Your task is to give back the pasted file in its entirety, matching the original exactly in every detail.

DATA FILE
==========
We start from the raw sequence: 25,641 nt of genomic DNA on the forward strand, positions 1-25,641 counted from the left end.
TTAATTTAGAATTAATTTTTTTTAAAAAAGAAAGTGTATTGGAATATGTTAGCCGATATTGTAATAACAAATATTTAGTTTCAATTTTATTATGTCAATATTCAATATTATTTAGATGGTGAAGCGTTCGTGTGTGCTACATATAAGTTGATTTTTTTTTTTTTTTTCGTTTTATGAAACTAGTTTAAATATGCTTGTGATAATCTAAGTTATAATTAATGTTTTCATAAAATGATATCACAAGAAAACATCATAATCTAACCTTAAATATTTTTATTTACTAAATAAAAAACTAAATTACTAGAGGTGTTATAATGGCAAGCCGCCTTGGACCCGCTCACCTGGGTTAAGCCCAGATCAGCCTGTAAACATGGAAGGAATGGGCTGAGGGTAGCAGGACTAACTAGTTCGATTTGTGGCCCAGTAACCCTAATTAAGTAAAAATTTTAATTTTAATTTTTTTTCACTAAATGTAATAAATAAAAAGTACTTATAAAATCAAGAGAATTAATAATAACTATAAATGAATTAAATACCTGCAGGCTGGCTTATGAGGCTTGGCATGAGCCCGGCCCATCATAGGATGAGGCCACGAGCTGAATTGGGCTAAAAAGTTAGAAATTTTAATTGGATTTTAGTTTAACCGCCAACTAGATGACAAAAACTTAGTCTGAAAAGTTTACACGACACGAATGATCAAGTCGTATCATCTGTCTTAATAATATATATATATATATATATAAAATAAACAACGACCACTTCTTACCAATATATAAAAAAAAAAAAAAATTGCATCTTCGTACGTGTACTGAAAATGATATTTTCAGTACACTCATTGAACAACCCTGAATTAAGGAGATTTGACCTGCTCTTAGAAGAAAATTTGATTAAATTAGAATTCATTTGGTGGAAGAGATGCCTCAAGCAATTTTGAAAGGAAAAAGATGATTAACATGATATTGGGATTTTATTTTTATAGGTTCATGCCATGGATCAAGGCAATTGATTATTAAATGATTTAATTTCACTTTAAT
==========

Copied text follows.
We start from the raw sequence: 25,641 nt of genomic DNA on the forward strand, positions 1-25,641 counted from the left end.
TTAATTTAGAATTAATTTTTTTTAAAAAAGAAAGTGTATTGGAATATGTTAGCCGATATTGTAATAACAAATATTTAGTTTCAATTTTATTATGTCAATATTCAATATTATTTAGATGGTGAAGCGTTCGTGTGTGCTACATATAAGTTGATTTTTTTTTTTTTTTTCGTTTTATGAAACTAGTTTAAATATGCTTGTGATAATCTAAGTTATAATTAATGTTTTCATAAAATGATATCACAAGAAAACATCATAATCTAACCTTAAATATTTTTATTTACTAAATAAAAAACTAAATTACTAGAGGTGTTATAATGGCAAGCCGCCTTGGACCCGCTCACCTGGGTTAAGCCCAGATCAGCCTGTAAACATGGAAGGAATGGGCTGAGGGTAGCAGGACTAACTAGTTCGATTTGTGGCCCAGTAACCCTAATTAAGTAAAAATTTTAATTTTAATTTTTTTTCACTAAATGTAATAAATAAAAAGTACTTATAAAATCAAGAGAATTAATAATAACTATAAATGAATTAAATACCTGCAGGCTGGCTTATGAGGCTTGGCATGAGCCCGGCCCATCATAGGATGAGGCCACGAGCTGAATTGGGCTAAAAAGTTAGAAATTTTAATTGGATTTTAGTTTAACCGCCAACTAGATGACAAAAACTTAGTCTGAAAAGTTTACACGACACGAATGATCAAGTCGTATCATCTGTCTTAATAATATATATATATATATATATAAAATAAACAACGACCACTTCTTACCAATATATAAAAAAAAAAAAAAATTGCATCTTCGTACGTGTACTGAAAATGATATTTTCAGTACACTCATTGAACAACCCTGAATTAAGGAGATTTGACCTGCTCTTAGAAGAAAATTTGATTAAATTAGAATTCATTTGGTGGAAGAGATGCCTCAAGCAATTTTGAAAGGAAAAAGATGATTAACATGATATTGGGATTTTATTTTTATAGGTTCATGCCATGGATCAAGGCAATTGATTATTAAATGATTTAATTTCACTTTAAT